Activist Frees 850 Prisoners, Exposing Unjust Law in German Justice System


Late in 2021, Arne Semsrott embarked on an unusual mission. Clad in the weight of €20,000 borrowed from friends and personal savings, he found himself encumbered with a mix of anticipation and apprehension.

With no assurances of the outcome, he nevertheless headed towards Plötzensee prison in north-western Berlin, intending to grant prisoners their liberty with the money he carried. The mission was part of a much larger plan – to expose what he saw as a gaping unfairness in the German justice system.

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Semsrott, a seasoned journalist turned activist, had discovered an obscure legislation loophole. Without any obligation for an individual sentenced to fines to pay directly, he envisioned the possibility of securing their freedom from prison for those unable to pay. This was more than just a rescue mission; it was an exposé of a potentially unjust law allowing people to be imprisoned for failing to buy public transportation tickets.

“It turned out successful,” Semsrott shares, revealing that, “We liberated 12 men from Plötzensee that day, followed by nine women from the Lichtenberg prison.”

Together with his organization, Freiheitsfonds (The Freedom Fund), Semsrott has since facilitated the liberation of approximately 850 individuals, costing over €800,000. Critical of what he perceives as blatant discrimination, Semsrott asserts, “It discriminates heavily against individuals without means, unsheltered, or in crisis. Such law, in essence, is unbefitting in a democratic, just society.”

Indeed, it is estimated that 7,000 individuals remain imprisoned in Germany for such fine-related offenses, most of whom had initially been sentenced to fines, yet were incapable of payment. This leads to serving what is known as an Ersatzfreiheitsstrafe – a substitute custodial sentence.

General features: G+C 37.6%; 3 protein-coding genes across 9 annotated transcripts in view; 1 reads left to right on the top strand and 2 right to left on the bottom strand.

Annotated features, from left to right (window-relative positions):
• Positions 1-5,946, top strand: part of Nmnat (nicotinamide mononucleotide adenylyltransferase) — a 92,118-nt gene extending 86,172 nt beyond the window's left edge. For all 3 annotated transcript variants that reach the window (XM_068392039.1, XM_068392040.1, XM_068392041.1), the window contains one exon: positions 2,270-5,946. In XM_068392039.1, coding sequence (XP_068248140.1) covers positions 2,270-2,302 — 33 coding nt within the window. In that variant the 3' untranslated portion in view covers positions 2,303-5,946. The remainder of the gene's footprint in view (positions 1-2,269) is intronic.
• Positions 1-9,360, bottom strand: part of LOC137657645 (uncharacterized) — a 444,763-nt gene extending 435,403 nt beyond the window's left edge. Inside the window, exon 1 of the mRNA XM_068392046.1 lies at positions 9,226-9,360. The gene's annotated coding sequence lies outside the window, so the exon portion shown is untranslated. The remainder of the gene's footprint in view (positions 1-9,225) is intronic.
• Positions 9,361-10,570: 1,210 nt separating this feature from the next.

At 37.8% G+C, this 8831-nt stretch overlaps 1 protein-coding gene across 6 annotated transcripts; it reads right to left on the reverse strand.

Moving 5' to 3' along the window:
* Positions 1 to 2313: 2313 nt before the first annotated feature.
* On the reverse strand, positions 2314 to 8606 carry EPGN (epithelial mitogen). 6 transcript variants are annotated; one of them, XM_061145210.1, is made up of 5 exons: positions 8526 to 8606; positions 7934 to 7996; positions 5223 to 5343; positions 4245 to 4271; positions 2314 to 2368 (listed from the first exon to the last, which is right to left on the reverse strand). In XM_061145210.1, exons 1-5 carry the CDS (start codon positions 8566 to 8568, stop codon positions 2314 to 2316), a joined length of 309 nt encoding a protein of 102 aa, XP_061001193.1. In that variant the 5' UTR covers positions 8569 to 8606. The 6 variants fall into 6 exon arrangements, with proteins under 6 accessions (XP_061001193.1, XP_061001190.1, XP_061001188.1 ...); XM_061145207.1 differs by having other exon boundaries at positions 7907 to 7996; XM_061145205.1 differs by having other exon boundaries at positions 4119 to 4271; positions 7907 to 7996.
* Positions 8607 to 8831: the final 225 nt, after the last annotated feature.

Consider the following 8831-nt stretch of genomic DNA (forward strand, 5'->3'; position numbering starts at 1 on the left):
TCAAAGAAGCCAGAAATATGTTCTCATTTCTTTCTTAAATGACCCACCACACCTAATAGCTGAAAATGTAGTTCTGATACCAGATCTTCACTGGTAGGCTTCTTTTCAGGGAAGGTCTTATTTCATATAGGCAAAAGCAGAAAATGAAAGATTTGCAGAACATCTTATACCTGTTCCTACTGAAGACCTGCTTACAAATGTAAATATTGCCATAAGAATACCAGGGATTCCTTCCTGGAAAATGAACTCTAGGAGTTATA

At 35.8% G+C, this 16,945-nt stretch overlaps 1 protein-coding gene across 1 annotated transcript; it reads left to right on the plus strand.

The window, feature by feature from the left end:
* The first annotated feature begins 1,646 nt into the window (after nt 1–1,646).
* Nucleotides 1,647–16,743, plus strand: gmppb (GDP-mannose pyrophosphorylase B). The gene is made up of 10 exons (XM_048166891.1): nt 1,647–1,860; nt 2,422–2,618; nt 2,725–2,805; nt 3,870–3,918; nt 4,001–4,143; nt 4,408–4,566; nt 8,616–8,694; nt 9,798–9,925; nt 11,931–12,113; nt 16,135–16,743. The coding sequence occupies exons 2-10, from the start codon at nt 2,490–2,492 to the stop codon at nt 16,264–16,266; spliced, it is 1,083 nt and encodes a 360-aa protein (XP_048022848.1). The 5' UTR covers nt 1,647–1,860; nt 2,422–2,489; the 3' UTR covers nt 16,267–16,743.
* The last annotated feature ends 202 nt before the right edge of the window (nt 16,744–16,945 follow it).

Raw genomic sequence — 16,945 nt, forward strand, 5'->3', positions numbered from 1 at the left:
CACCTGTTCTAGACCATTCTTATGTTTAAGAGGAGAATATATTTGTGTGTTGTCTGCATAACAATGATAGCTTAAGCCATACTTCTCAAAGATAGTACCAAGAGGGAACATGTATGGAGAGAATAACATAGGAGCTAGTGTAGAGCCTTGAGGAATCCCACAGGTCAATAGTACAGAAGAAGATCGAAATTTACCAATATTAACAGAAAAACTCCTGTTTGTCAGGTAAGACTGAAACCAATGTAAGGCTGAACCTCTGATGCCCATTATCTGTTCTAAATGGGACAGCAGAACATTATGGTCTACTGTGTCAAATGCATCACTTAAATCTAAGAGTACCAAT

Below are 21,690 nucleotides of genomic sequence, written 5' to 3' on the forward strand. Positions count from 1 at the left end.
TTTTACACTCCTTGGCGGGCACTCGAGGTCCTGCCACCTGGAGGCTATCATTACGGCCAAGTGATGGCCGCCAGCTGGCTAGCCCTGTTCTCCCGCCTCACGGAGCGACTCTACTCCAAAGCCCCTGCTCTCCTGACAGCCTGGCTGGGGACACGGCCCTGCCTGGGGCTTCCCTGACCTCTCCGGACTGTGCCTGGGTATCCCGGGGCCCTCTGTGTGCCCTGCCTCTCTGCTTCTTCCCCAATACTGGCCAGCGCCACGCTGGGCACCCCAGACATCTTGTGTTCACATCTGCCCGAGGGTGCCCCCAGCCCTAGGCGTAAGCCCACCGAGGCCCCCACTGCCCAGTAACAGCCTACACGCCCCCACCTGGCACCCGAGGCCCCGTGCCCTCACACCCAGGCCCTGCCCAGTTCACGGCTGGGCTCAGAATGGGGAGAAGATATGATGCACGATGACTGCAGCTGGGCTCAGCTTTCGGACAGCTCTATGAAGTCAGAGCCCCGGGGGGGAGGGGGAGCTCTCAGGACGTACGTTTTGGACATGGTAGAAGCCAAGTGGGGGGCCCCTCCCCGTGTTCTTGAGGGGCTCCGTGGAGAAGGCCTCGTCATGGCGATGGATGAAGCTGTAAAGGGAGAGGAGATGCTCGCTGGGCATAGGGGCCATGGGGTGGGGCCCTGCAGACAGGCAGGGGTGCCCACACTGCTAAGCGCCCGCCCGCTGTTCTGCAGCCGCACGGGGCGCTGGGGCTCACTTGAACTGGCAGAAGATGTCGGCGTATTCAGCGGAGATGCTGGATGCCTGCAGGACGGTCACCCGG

Among those directly impacted is Gisa März – a middle-aged woman who has been sustaining herself by selling the Düsseldorf street magazine, fiftyfifty. Incarcerated for four months for repeated ticketless train journeys owing to financial constraints, März’s plight resonates with many.

While most ticketless commuters pay a penalty fare of €60 and continue their lives, those considered chronic offenders face persecution, regardless of their ability to pay the penalty fare.

As a staunch advocate against such punitive legal practices, Semsrott believes nobody should be jailed for such cases. He emphasizes that social services, not prisons, are the appropriate means of support for individuals battling psychological challenges, homelessness, or other crises.

Simultaneously, Semsrott also points out that the Freedom Fund has saved the state approximately €12m by freeing 850 people: the cost of maintaining them behind bars. Despite Semsrott and his organization’s efforts, public transport in Germany has resisted changes to the contentious law.

Uncertain until the next parliamentary elections in 2025, the future of the law remains in limbo. However, initiatives such as Freedom Fund, catalyzed by people like Gisa März, are encouraging change at a local level – as apparent from the recent directive by Düsseldorf’s city council prohibiting the prosecution of ticketless passengers by local transportation authority Rheinbahn. While unyielding systems resist, the hope for justice continues to burn, fuelled by the steadfast spirit of individuals like Semsrott. Until then, the fight for a more equitable society continues unabated.